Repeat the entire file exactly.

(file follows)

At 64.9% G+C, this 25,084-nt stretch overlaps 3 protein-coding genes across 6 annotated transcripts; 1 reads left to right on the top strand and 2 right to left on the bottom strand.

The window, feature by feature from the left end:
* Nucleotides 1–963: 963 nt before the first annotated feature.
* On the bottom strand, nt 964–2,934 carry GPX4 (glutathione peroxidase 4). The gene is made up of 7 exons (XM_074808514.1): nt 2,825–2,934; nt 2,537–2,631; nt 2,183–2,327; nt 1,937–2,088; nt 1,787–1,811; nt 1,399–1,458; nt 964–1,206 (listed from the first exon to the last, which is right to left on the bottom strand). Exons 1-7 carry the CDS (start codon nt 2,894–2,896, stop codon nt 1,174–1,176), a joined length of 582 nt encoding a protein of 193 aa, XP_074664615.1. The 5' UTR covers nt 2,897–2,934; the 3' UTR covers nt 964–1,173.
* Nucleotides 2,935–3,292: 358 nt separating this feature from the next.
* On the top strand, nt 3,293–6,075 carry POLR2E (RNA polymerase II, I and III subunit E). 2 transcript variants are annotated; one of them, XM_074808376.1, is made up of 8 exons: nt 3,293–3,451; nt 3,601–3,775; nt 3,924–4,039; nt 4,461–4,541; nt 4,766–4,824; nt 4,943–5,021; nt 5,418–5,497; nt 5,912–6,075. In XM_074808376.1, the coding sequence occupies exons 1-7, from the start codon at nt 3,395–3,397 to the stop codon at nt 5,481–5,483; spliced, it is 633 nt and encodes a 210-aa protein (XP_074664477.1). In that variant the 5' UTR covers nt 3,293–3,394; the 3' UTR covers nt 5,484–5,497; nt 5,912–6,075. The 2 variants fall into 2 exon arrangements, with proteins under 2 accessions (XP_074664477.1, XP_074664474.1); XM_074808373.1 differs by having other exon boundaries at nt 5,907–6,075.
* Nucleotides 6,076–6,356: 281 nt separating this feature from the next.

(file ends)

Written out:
At 64.9% G+C, this 25,084-nt stretch overlaps 3 protein-coding genes across 6 annotated transcripts; 1 reads left to right on the top strand and 2 right to left on the bottom strand.

The window, feature by feature from the left end:
* Nucleotides 1–963: 963 nt before the first annotated feature.
* On the bottom strand, nt 964–2,934 carry GPX4 (glutathione peroxidase 4). The gene is made up of 7 exons (XM_074808514.1): nt 2,825–2,934; nt 2,537–2,631; nt 2,183–2,327; nt 1,937–2,088; nt 1,787–1,811; nt 1,399–1,458; nt 964–1,206 (listed from the first exon to the last, which is right to left on the bottom strand). Exons 1-7 carry the CDS (start codon nt 2,894–2,896, stop codon nt 1,174–1,176), a joined length of 582 nt encoding a protein of 193 aa, XP_074664615.1. The 5' UTR covers nt 2,897–2,934; the 3' UTR covers nt 964–1,173.
* Nucleotides 2,935–3,292: 358 nt separating this feature from the next.
* On the top strand, nt 3,293–6,075 carry POLR2E (RNA polymerase II, I and III subunit E). 2 transcript variants are annotated; one of them, XM_074808376.1, is made up of 8 exons: nt 3,293–3,451; nt 3,601–3,775; nt 3,924–4,039; nt 4,461–4,541; nt 4,766–4,824; nt 4,943–5,021; nt 5,418–5,497; nt 5,912–6,075. In XM_074808376.1, the coding sequence occupies exons 1-7, from the start codon at nt 3,395–3,397 to the stop codon at nt 5,481–5,483; spliced, it is 633 nt and encodes a 210-aa protein (XP_074664477.1). In that variant the 5' UTR covers nt 3,293–3,394; the 3' UTR covers nt 5,484–5,497; nt 5,912–6,075. The 2 variants fall into 2 exon arrangements, with proteins under 2 accessions (XP_074664477.1, XP_074664474.1); XM_074808373.1 differs by having other exon boundaries at nt 5,907–6,075.
* Nucleotides 6,076–6,356: 281 nt separating this feature from the next.